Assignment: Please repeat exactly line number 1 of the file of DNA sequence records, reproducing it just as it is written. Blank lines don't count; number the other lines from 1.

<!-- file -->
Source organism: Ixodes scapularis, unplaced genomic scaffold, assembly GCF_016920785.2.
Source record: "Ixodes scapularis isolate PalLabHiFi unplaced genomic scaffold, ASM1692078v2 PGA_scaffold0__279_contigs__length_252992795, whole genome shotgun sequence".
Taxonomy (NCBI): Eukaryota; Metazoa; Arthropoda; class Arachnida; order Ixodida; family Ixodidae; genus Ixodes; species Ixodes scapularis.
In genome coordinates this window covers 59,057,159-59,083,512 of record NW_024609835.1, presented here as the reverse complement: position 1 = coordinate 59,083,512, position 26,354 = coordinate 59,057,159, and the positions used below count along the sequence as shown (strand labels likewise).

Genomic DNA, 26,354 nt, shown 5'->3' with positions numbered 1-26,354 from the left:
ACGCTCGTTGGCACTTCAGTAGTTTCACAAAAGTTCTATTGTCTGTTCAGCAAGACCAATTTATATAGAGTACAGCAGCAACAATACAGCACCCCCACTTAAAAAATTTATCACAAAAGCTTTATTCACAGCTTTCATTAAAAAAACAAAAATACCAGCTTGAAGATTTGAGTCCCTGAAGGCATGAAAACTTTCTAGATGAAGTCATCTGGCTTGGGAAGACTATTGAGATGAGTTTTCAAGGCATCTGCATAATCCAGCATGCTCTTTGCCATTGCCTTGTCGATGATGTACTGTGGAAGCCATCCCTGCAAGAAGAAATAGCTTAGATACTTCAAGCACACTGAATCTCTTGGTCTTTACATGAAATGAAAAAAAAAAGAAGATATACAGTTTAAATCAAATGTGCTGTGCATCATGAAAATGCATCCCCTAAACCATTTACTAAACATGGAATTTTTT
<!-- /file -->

Source organism: Ixodes scapularis, unplaced genomic scaffold, assembly GCF_016920785.2.